Reinforcing Behaviors with Coaching.

A coach is a trusted role model and a skilled adviser or guide. The coach is supportive of the individual's exploration, assessment, and investigation of solutions. Coaching efforts include observation as well as offering feedback, reminders or a hint to guide the work toward a more productive path. Coaching is a systematic process with collaboration between the coach and the individual to obtain a specific solution or enhancing performance (Simmons, 2013; Hauser, 2009; Kilburg, 2000). Keep in mind a more focused approach on a particular goal is more productive than a broad person-focused method that does not identify a distinct purpose or solution (Grant, 2012).

For some, the goal is to help the individual maximize their performance and potentially achieve the performance skills and mastery of the coach. Thus if you were supervising a young programmer, the goal would be to get the programmer to obtain the level of skills seen in the coach (Druckman, 1992; Whitmore, 2017).

Other coaching models describe coaching as an exploration. The coach's efforts are facilitative. The aim is to help the individual see options, not achieve a specific level of performance. In this more explorative approach, the goal is to help the individual attain the highest level of programming skills possible as long as those skills are still relevant to over task at hand (McLean, 2012 update of Hudson 1999). As with guided discovery, a facilitative model is more likely to yield a higher return and the capability to take on future and poorly defined challenges. It can inspire the individual to apply energy and enhance devotion. The result can be broad competence, commitment to the task, and improved self-efficacy (confidence) in overall skills and capability (Kilburg, 2000, Grant, 2003). It can also yield frustration and a request for the coach to "just provide the right answer."


You can implement a clear strategy to help a staff member who is aloof, inappropriate, or ill-focused align their behavior with your company’s vision and culture of cooperation, communication, and respect. A successful approach will alter the environment, convey knowledge to be assimilated, support cognitive accommodation, provide guided practice or guided discovery, and reinforce behaviors with goal-oriented coaching. I hope this article can improve your skills as a leader and help you achieve your organizational goals. Good luck!


  1. British Council | BBC. Guided discovery. Teaching English | British Council | BBC.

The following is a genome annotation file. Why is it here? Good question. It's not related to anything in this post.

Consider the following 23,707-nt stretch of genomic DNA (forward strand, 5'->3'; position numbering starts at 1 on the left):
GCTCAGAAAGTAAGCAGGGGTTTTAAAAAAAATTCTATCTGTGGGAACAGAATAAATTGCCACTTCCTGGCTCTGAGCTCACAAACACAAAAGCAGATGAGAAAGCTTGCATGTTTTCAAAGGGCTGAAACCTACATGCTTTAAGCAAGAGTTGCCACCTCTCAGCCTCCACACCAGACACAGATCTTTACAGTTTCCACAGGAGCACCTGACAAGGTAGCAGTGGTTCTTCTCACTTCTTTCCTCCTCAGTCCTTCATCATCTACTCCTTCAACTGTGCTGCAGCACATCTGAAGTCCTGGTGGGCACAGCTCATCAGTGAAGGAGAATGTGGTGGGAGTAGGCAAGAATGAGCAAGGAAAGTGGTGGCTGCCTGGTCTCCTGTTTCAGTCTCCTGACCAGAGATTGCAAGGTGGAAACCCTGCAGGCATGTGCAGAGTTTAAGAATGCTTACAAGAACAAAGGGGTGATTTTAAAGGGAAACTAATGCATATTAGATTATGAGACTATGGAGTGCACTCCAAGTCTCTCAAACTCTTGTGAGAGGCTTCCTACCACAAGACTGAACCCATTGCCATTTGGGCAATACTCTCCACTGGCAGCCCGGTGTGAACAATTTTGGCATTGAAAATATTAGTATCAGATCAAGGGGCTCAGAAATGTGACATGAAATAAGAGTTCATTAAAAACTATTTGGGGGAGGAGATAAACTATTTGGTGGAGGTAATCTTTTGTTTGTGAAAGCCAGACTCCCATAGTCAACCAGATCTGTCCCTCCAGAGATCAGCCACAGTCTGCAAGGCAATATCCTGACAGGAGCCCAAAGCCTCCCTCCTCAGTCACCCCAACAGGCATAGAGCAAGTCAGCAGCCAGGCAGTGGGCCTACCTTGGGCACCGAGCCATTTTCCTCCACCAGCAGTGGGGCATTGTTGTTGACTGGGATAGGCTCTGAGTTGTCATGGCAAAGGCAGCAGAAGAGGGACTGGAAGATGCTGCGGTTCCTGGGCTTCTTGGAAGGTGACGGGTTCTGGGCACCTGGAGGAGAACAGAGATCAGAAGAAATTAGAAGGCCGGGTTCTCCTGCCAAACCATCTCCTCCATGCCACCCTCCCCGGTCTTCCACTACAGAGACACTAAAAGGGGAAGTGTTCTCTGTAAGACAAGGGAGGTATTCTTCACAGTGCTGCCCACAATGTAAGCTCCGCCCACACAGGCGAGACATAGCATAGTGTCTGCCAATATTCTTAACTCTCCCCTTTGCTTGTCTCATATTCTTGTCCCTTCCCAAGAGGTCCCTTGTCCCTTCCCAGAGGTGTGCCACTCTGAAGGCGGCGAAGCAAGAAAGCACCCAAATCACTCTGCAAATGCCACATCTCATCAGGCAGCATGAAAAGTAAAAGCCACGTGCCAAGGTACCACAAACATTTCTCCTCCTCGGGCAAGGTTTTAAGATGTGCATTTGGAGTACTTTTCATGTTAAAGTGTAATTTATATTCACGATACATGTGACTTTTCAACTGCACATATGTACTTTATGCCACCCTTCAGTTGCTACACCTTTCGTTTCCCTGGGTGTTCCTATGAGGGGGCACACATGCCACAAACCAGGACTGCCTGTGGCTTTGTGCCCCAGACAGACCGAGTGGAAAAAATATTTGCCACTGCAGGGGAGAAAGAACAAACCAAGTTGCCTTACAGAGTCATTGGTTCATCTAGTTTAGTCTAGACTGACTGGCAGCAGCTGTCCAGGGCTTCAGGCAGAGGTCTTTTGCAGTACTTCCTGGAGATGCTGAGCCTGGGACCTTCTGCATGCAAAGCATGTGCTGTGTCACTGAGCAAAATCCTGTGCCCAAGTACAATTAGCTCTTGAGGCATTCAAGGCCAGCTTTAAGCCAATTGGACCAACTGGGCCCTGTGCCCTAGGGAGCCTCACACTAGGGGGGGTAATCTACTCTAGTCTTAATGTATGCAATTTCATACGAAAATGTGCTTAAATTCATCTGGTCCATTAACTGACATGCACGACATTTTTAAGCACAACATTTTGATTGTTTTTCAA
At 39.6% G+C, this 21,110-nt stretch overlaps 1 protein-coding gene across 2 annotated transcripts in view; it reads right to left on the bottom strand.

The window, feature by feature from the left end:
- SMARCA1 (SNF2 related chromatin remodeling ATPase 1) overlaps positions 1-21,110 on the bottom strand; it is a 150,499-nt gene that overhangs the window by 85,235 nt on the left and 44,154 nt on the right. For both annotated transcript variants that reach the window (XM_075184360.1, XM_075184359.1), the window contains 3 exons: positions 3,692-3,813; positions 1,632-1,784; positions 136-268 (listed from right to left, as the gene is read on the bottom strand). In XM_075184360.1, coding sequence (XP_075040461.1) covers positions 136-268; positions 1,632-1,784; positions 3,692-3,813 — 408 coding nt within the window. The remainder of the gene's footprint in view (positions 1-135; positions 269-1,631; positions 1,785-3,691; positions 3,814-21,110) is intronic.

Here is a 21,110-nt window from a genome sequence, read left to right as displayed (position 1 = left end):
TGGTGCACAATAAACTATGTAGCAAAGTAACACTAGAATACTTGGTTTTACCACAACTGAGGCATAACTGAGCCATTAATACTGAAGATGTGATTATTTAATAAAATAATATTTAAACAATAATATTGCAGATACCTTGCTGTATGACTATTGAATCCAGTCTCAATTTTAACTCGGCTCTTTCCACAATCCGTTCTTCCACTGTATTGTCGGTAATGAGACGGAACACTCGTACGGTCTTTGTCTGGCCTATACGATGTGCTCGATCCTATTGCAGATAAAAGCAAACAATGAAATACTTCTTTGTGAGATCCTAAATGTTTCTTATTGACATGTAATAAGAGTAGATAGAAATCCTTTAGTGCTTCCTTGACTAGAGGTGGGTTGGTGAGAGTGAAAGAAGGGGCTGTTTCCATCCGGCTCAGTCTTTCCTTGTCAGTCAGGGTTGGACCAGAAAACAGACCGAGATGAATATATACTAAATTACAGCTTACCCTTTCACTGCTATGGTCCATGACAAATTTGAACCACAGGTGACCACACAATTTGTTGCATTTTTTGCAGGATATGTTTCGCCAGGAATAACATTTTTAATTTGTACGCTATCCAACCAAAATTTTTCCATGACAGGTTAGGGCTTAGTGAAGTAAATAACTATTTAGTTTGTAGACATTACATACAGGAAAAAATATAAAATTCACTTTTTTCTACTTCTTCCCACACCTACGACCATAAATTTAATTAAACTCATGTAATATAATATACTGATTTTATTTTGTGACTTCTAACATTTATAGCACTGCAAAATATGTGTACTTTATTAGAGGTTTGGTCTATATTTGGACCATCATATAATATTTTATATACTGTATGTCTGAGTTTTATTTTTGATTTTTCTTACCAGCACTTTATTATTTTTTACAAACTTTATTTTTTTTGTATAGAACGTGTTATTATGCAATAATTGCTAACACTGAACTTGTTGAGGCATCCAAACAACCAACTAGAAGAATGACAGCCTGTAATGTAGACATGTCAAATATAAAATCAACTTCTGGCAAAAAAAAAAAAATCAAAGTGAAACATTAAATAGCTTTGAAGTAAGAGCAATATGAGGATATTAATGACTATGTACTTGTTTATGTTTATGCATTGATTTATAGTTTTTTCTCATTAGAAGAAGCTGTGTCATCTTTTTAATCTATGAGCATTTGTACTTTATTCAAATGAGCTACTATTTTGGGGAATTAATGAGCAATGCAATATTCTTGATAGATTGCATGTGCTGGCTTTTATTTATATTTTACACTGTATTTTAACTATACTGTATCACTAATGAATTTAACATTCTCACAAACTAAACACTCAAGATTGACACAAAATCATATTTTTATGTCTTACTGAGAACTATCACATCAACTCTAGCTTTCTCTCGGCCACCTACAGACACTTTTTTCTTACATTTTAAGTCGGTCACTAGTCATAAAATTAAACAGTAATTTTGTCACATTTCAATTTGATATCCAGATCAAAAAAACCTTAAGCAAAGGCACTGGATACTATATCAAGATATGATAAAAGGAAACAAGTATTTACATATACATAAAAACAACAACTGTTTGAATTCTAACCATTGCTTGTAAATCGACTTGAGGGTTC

2. Cherry Kendra. Meaning of Accommodation in Psychology. Verywell. December 1, 2017.

  3. Druckman D, Council National Research, Education Division of Behavioral and Social Sciences and, Education Commission on Behavioral and Social Sciences and, Performance Committee on Techniques for the Enhancement of Human. In the Mind’s Eye: Enhancing Human Performance. Vol First edition. (Bjork RA, Druckman D, eds.). Ann Arbor, Mich: National Academies Press. February 1, 1992.

  4. Grant Anthony M. The impact of life coaching on goal attainment metacognition and mental health. Social Behavior and Personality. January 5, 2003;31(3):253-264. doi:10.2224/sbp.2003.31.3.253.

  5. Grant, Anthony M. An integrated model of goal-focused coaching: An evidence-based framework for teaching and practice. International Coaching Psychology Review. 2012;7(2):146-165.

  6. Hauser Laura. Evidence-based coaching. Od Practitioner. 2009;41(1).

  7. Heick Terry. The Assimilation vs. Accommodation Of Knowledge. TeachThought. June 10, 2014.

  8. Hudson Frederic M. The Handbook of Coaching: A Comprehensive Resource Guide for Managers, Executives, Consultants, and Human Resource Professionals. Vol 1 edition. San Francisco: Jossey-Bass. July 22, 1999.

  9. Kilburg Richard R. Executive Coaching: Developing Managerial Wisdom in a World of Chaos. Vol 1 edition. Washington, D.C: Amer Psychological Assn. April 1, 2000.

  10. Lefkowitz Lawrence S, Lesser Victor R. Knowledge acquisition as knowledge assimilation. International Journal of Man-Machine Studies. August 1, 1988;29(2):215-226. doi:10.1016/S0020-7373(88)80047-6.

  11. McLean Pamela. The Completely Revised Handbook of Coaching: A Developmental Approach. Vol 2 edition. San Francisco: Jossey-Bass. September 4, 2012.

  12. Simmons Leigh Ann, Wolever Ruth Q. Integrative Health Coaching and Motivational interviewing: Synergistic Approaches to Behavior Change in Healthcare. Glob Adv Health Med. July 2013;2(4):28-35. doi:10.7453/gahmj.2013.037.

  13. Stober Dianne R, Grant Anthony M, editors. Evidence Based Coaching Handbook: Putting Best Practices to Work for Your Clients. Vol 1 edition. Hoboken, N.J: Wiley. April 21, 2006.

  14. Whitmore John. Coaching for Performance Fifth Edition: The Principles and Practice of Coaching and Leadership UPDATED 25TH ANNIVERSARY EDITION. Vol 5 edition. Boston, MA: Nicholas Brealey. October 24, 2017.

  15. Houston Independent School District. Guided Practice. Curriculum and Development.

© 2017 Bradley Tanner